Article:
Saturday, August 3, 2019

Family, Friends, and Partners

Husband Chris Swarth at Point Reyes Seashore where we met

Suzanne O’Connell, 2015. “Success in the academy is a combination of many factors. Intelligence and hard work are essential but not sufficient by themselves. Help from mentors and advisors in learning how to navigate the complex corridors of the academy is also fundamental; it is unlikely that someone will master this process unaided. Unfortunately for the outsider, multiple studies have shown that workers in any field tend to mentor and advocate for people who are similar to themselves [e.g., Chesler and Chesler, 2002, McGuoire, 2002]. To break this pattern, mentors and mentees, students and faculty, insiders and outsiders, chairs and administrators need to examine the importance of passing information between groups and make sure this transmission occurs.”  

         Our personal partnerships and support mechanisms have been and will continue to be important to the success of underrepresented groups in science. One of the office staff at the Geophysical Lab, Marjorie Imlay, and I often discussed how women received the short end of the stick. She counseled me wisely, “By your work, shall ye’ be known.” Throughout, I stuck to scholarly research, published, and “kept my nose clean” for the first ten years of my career. While in graduate school, I married a local Texas guy who was not a scientist. At the time I was 21 and life was fun. By the time I was awarded my Ph.D. at the age of 24, I felt the impact of having a husband who did not understand the rigors of an academic life. At the Geophysical Lab, the marriage deteriorated as I became more successful. It ended in divorce.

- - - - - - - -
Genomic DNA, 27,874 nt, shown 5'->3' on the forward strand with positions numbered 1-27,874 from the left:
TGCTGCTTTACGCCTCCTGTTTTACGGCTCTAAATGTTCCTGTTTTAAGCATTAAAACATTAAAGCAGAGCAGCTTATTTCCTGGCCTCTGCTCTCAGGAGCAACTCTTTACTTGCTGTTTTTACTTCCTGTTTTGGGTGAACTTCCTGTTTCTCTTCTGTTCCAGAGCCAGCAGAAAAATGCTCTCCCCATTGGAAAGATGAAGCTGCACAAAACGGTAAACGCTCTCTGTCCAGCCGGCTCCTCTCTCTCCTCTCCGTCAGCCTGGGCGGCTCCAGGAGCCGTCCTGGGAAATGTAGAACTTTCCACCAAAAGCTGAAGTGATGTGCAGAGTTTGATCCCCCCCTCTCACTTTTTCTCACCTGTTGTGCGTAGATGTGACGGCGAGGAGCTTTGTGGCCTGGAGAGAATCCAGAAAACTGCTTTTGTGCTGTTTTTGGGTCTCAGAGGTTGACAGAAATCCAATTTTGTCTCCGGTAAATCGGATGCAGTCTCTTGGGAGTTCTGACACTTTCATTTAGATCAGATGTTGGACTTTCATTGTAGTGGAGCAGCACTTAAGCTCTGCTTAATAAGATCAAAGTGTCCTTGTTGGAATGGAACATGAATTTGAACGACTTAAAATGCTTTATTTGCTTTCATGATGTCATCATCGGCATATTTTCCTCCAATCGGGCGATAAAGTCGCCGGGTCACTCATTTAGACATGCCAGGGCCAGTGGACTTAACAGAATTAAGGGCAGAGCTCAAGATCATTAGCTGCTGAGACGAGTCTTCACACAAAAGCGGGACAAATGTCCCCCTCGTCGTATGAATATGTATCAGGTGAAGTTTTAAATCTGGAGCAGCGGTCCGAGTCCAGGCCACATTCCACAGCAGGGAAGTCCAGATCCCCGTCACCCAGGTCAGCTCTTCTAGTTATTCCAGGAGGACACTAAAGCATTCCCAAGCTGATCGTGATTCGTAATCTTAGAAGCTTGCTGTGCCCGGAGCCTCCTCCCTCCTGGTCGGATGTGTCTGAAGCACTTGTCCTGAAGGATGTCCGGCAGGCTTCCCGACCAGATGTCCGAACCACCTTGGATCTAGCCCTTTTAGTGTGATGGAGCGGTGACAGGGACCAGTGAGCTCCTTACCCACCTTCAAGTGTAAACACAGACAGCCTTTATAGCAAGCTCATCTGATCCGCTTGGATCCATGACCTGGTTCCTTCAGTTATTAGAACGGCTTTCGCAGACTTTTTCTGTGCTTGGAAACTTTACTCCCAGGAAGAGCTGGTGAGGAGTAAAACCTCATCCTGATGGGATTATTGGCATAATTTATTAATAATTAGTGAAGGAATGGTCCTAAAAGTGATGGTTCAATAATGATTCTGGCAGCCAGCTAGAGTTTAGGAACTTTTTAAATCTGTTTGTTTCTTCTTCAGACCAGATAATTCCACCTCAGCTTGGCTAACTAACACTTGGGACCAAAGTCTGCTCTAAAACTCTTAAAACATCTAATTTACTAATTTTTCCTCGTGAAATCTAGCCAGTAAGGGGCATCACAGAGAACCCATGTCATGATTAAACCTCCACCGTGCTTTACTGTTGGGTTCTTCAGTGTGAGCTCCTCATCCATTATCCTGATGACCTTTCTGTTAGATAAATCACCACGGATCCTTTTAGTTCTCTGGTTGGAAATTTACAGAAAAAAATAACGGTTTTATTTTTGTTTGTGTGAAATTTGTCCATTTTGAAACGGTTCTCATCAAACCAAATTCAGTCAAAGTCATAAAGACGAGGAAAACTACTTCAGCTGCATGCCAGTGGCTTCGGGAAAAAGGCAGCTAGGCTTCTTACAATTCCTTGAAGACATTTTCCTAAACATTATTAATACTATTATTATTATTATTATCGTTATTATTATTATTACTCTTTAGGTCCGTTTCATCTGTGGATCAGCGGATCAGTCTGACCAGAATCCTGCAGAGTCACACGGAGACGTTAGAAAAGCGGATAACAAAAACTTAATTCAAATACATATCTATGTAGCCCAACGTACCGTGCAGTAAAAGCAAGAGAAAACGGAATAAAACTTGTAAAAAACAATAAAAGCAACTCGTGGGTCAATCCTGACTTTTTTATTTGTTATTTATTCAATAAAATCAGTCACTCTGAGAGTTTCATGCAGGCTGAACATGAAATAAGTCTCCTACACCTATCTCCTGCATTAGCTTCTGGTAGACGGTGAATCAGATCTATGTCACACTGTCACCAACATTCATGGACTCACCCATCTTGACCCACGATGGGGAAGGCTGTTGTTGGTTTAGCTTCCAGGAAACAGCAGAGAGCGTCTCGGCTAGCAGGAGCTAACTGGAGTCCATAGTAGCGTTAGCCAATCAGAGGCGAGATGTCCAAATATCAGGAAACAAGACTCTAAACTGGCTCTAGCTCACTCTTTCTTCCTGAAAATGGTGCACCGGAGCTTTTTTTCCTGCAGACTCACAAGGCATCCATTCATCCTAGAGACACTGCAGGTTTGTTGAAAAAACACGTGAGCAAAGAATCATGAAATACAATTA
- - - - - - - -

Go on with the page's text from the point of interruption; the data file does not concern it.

I had to learn the hard way that women in science need a sympathetic partner to succeed. The long work hours, the travel, and the fixation on seemingly small “problems” are things that academics are used to, but most others are not. It was a painful period for me, and I then awoke to the fact that women in science in the 1970s and 80s were either married to another scientist, and often subsumed by him, or unmarried. I was determined to be neither going forward. Today, 83% of academic women scientists are married to an academic, science partner (Schiebinger, 2008). The support and respect of our partners is key. Men in science have always had respect from their families.  Women need that as well, but sadly I suspect some women don’t get this. I didn’t until well into my career, so I feel keenly the importance of a stable family life.

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